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Adele: I Needed an Outlet for the Pain

Adele: I Needed an Outlet for the Pain

This episode about Adele’s divorce was about the inner struggles of divorce, the emotional journey, not the legal one.

Adele was interviewed by Oprah and the interview aired earlier this month. The cool thing about this interview was that it was woven throughout clips of Adele’s concert in Los Angeles at the Griffith Observatory, on the mountaintop overlooking Hollywood. Breathtaking.

Adele was with Simon Konecki from 2011 – 2019, when she filed for divorce.  They had their son Angelo in 2012. They were together longer unmarried than they were married. Which brings me to the first point: Some people aren’t meant to be married. I don’t mean in the traditional sense that people meet, marry, and then fall out of love.  I mean that the confines of a legal marriage aren’t right for everyone.  I find it interesting that sometimes getting married after living in relationship well, with children, for years, is the real issue. The legal construct of a relationship can be the very aspect that breaks up the relationship.  I asked several of my therapist colleagues if they noticed this pattern, and if so, why?  The answers: The shift from amicably being together without a marriage license to a formalized, structured relationship calls into play people’s ideas of what marriage should be, when living unmarried had no expectations. We have preconceived ideas of the roles each spouse should play in a marriage.  This is based on what we learned from our parents; what we learn from society; and what we read. Unmarried relationships have the freedom to create whatever relationship the couple wants without role expectations.  I just wonder of Adele and her former husband, Simon, changed once they officially married? There is a sense of freedom in living together without being married, until one partner finds the lack of legal construct unstable and without formalization that a legal marriage license brings to the relationship.

Adele discussed the lead-up to her decision to divorce. She never had a stable nuclear family, and desperately wanted one. Adele’s Dad may have been an alcoholic, she didn’t use that word, but did say he drank a lot and wasn’t around much. When she looked back on her decision to marry Simon, she said she did it to get from Simon the love she didn’t get from her dad. In Adele’s words, “Simon brought stability.” He was available to her. I think this point is important: Why we choose to marry, and why we choose the person who becomes our spouse.  Sometimes we have no idea what love is.  We mistaken love for security.  Or, our gut tells us this isn’t the right decision, yet we follow our sense of logic rather than our internal guidance system. In Adele’s case, she married for stability.

She also said that she promised herself and her son that they would always be a family because she didn’t have the traditional family with both parents available.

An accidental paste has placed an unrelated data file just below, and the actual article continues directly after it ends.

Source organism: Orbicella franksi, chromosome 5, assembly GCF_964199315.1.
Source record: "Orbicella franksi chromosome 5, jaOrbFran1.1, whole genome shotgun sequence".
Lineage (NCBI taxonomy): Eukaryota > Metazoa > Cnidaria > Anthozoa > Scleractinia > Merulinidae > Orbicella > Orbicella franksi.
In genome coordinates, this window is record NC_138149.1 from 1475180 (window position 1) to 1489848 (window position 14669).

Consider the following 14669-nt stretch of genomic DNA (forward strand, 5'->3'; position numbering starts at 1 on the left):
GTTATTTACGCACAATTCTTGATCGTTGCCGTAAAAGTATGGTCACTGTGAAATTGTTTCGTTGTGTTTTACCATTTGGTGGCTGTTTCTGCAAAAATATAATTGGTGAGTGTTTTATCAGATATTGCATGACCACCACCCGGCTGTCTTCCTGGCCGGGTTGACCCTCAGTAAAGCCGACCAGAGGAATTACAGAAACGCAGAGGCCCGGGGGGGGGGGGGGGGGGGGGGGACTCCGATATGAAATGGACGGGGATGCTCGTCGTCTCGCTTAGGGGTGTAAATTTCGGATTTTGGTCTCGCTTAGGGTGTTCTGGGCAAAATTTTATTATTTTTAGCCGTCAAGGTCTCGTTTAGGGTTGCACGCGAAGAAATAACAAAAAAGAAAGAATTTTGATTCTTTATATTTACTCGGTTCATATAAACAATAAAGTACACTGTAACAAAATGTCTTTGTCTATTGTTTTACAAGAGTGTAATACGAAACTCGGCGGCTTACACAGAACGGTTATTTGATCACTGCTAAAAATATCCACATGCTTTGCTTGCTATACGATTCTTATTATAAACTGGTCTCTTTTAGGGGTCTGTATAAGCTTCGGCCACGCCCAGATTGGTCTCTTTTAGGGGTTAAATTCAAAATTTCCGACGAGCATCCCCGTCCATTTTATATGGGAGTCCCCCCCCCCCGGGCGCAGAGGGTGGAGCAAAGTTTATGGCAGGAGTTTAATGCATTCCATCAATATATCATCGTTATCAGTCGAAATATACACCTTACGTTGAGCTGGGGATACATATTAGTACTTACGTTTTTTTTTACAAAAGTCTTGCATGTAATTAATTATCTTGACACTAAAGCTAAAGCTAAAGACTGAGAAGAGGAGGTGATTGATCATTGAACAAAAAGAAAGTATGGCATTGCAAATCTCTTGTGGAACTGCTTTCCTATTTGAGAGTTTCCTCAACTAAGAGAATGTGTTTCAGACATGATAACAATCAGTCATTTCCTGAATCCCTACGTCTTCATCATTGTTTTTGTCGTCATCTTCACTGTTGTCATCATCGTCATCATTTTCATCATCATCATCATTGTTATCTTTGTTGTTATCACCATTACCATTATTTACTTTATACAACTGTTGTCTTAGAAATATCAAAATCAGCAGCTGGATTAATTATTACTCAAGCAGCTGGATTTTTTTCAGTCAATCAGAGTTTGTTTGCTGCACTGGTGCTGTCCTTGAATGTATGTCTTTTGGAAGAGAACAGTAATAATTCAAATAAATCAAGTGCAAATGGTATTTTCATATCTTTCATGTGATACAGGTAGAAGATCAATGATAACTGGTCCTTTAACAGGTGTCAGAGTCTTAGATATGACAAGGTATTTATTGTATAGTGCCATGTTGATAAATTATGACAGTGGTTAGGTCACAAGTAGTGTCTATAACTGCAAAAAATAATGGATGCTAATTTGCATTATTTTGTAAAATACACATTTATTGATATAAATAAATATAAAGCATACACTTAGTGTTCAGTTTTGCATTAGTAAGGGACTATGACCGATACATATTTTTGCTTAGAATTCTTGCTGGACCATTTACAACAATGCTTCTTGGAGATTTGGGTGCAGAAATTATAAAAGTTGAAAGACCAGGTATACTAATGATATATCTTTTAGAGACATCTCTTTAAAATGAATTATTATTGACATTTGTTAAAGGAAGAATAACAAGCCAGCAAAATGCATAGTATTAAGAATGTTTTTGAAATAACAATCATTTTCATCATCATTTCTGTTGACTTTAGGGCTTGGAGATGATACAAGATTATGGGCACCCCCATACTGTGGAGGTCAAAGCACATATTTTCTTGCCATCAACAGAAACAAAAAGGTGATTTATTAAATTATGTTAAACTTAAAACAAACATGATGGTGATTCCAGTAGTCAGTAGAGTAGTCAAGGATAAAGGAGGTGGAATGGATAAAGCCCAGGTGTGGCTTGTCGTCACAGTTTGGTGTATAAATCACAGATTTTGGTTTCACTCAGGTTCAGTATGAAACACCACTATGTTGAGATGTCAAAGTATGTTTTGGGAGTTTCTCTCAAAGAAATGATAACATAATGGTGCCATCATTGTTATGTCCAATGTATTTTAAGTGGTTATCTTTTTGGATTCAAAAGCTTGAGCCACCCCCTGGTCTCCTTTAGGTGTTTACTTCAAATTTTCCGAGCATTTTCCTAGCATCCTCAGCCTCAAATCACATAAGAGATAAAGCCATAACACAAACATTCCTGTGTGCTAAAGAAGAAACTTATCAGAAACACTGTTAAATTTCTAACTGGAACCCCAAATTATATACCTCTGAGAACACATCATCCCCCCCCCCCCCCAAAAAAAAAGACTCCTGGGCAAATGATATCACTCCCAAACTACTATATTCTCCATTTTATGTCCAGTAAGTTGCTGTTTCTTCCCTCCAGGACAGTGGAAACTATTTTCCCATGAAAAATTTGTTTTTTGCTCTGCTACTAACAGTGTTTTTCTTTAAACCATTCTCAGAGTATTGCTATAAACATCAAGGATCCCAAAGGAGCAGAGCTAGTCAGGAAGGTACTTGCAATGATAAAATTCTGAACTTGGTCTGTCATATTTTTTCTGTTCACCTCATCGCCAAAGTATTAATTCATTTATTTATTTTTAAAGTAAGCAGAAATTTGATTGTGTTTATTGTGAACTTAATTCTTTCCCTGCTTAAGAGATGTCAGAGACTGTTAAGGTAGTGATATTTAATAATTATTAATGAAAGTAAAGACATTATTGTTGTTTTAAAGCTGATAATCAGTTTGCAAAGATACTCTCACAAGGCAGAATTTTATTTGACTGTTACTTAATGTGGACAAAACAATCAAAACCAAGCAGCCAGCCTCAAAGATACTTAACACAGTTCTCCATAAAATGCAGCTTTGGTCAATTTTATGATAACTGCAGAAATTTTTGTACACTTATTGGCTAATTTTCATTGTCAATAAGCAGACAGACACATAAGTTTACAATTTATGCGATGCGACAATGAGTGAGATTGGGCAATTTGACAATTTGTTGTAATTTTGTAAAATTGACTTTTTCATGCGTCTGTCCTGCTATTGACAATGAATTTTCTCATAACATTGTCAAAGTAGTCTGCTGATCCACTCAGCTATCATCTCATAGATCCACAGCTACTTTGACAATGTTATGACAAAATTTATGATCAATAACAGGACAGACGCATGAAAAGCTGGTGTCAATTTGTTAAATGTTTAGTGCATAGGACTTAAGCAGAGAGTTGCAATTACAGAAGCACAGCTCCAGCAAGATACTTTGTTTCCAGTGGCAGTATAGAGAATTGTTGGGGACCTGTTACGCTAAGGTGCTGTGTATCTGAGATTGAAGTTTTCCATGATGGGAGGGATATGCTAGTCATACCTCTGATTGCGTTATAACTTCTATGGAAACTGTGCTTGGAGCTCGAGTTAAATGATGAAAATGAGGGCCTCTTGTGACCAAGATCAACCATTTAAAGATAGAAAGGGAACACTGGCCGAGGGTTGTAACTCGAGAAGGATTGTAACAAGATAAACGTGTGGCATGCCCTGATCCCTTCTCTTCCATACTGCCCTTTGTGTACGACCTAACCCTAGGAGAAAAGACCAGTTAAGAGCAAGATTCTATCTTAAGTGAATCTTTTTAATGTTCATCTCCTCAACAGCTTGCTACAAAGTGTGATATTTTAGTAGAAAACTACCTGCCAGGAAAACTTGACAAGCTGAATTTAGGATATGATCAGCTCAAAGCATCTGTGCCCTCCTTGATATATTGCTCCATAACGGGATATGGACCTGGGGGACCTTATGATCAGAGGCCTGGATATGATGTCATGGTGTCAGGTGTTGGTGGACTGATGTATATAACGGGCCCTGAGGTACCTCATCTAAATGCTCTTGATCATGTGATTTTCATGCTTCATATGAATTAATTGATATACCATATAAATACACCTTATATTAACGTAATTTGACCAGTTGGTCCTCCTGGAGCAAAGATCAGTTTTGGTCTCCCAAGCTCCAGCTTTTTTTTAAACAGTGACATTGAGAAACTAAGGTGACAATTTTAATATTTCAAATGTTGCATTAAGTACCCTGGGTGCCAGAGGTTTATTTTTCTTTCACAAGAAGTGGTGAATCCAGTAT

Now the Emotional Divorce begins. Adele said that in order to prepare herself to reconstruct her life she had to stop drinking. That leads me to believe that she had a propensity for alcohol. Maybe I’m wrong but to choose to stop using alcohol sounds like it was being used to turn away from the raw emotion of life. When people go through divorce, self-care is so important. Whether it’s alcohol, marijuana, sugar, television binging, whatever we use to block or soften reality, we need to live healthy physical lives in order to be at our mental and emotional best to think clearly and reassess our lives. Exercise is the best form of change because it affects us physically and mentally. Exercise engages endorphins, the natural “feel-good” energy necessary to work at our optimum best.

Adele made a good point as she was talking about going through the emotional journey of divorce. She said that every person going through divorce needs a plan for the day to take their focus off the anxiety of divorce at some prearranged times of the day. Adele’s plan, since she wasn’t working while divorcing, was to exercise at specific times each day. This refocused her and mitigated the depression.

Adele also said this, “Nothing has been as scarey as what I went through behind closed doors. I had no time to feel the world around me. I had no time to choose. Everything was going on around me so fast.” Well, there was no discussion of abuse, and she was in the throes of touring a few years ago, so I’m thinking that her success caught her off guard – as it does for all musical artists – and too many other people were running different parts of her life, her career, that she became completely disconnected from what she wanted and needed personally.

In our own lives this can happen when people have children and the relationship changes.  The focus is on the children. Or when one spouse gets a promotion and has to spend more time at work. If people cannot spend time together, experience life together, take vacations, spend the holidays as a family, the dynamic shifts and spouses grow separately. In Adele’s case, her career was front and center. She couldn’t be home while touring. The danger in the wife having a huge career is that their husbands are dwarfed and in the shadows. This can work for a little while, but so tough to make it last. Once we grow apart it’s so hard to bring people back to center. We can’t find center.  Center has shifted. We’re in different places now.